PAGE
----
COMING TO A CRISIS
Richard was not happy in his new home; it did not fit him like the old. He missed his mother’s petting; he missed the society of his plain, outspoken brothers; he missed his freedom from restraint, and he missed the deference so universally paid to him in Olney, where he was the only lion. In Camden there were many to divide the honors with him; and though he was perhaps unconscious of it, he had been first so long that to be one of many firsts was not altogether agreeable. With the new home and new associates more like those to which she had been accustomed, Ethelyn had resumed her training process, which was not now borne as patiently as in the halcyon days of the honeymoon, when most things wore the couleur de rose and were right because they came from the pretty young bride. Richard chafed under the criticisms to which he was so frequently subjected, and if he improved on them in the least it was not perceptible to Ethlyn, who had just cause to blush for the careless habits of her husband—habits which even Melinda observed, when in August she spent a week with Ethelyn, and then formed one of a party which went for a pleasure trip to St. Paul and Minnehaha. From this excursion, which lasted for two weeks, Richard returned to Camden in anything but an amiable frame of mind. Ethelyn had not pleased him at all, notwithstanding that she had been unquestionably the reigning belle of the party—the one whose hand was claimed in every dance, and whose company was sought in every ride and picnic. Marcia Fenton and Ella Backus faded into nothingness when she was near, and they laughingly complained to Richard that his wife had stolen all their beaux away, and they wished he would make her do better.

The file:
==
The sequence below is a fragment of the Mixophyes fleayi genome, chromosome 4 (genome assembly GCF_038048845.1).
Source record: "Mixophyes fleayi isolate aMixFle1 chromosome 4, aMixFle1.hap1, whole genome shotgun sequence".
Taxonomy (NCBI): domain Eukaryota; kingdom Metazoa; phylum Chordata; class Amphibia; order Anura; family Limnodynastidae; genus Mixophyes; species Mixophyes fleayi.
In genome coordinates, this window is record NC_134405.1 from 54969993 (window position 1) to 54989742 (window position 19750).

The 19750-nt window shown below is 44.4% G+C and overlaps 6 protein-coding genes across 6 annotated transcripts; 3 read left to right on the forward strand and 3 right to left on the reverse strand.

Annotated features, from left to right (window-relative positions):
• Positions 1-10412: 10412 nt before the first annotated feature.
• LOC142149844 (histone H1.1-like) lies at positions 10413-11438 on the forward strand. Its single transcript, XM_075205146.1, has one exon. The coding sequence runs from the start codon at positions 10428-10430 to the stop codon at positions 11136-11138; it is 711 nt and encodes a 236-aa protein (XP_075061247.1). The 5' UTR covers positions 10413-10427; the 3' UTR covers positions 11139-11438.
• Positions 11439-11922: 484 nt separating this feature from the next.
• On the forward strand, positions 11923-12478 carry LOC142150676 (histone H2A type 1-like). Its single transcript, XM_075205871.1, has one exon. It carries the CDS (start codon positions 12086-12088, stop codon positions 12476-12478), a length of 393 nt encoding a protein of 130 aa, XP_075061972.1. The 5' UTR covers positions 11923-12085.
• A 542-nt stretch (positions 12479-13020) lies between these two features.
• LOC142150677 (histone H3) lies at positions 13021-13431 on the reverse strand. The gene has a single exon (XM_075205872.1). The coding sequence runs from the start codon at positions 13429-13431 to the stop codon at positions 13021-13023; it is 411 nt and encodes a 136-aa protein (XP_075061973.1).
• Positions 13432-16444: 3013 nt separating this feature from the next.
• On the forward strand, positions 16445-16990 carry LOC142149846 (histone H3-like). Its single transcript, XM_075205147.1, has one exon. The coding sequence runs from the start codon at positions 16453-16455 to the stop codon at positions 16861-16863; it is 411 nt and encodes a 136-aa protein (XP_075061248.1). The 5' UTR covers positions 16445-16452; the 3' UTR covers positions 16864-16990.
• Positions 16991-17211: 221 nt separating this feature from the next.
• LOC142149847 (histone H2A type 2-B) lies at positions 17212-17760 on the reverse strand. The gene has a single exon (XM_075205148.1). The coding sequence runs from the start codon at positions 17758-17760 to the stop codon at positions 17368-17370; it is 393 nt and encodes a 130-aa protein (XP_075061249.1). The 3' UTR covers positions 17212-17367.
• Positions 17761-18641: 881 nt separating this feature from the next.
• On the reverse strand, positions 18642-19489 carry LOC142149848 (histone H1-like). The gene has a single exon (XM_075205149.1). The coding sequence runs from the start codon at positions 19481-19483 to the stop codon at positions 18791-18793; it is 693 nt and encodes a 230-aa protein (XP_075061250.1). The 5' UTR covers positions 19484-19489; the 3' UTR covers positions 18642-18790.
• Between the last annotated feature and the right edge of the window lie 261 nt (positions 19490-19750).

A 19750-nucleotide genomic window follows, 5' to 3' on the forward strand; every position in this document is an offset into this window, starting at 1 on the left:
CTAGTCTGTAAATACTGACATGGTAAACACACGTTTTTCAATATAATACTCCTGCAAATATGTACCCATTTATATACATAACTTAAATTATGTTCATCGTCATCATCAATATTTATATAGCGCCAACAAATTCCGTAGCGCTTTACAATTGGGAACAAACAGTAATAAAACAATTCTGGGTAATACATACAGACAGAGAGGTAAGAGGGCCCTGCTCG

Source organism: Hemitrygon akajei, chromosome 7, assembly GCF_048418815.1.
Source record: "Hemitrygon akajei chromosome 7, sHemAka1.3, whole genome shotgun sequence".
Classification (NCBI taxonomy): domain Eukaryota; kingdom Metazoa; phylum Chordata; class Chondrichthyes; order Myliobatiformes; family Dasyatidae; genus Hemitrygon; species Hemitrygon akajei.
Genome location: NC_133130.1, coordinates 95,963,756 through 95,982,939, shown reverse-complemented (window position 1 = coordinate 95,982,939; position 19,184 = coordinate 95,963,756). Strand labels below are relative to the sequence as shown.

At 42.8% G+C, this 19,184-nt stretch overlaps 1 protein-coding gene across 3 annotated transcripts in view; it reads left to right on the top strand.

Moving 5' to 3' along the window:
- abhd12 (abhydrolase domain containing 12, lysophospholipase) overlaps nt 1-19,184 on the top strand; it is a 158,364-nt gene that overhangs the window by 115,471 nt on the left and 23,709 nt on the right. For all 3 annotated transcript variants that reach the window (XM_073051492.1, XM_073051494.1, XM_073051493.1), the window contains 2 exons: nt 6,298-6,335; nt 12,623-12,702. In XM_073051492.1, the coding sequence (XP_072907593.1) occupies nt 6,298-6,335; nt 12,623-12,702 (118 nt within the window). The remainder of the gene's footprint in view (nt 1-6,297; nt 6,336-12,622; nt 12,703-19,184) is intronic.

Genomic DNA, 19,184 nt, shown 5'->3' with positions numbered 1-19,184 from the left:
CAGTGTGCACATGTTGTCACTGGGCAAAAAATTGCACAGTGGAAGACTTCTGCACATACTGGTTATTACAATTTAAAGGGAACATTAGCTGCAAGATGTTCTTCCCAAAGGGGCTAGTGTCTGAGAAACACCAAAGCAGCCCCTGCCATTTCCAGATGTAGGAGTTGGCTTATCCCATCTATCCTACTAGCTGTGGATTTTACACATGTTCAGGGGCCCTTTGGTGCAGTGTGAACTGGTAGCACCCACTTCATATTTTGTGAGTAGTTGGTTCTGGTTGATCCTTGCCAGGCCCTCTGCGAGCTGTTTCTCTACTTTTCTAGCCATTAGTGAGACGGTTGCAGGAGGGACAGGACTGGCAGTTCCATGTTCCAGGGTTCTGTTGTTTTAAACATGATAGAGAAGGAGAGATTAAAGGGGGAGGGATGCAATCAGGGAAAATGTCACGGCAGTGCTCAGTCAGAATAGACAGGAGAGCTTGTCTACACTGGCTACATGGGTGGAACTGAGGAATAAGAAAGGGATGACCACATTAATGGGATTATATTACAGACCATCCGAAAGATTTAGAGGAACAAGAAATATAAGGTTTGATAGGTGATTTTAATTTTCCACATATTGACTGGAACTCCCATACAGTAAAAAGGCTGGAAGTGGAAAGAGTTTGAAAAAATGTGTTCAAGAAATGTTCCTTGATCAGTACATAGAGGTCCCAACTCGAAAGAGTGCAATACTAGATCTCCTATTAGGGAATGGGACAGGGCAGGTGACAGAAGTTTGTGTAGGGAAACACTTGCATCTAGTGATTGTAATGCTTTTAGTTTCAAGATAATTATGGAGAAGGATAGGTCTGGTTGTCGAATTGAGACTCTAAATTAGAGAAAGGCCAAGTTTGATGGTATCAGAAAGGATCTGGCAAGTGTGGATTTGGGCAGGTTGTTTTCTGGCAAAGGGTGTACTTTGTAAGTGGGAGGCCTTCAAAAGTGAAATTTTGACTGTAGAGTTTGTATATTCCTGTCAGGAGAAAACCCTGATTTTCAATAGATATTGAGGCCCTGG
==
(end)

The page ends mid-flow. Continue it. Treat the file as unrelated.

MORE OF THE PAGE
“I wish I could,” was his reply, spoken not playfully, but moodily, just as he felt at the time.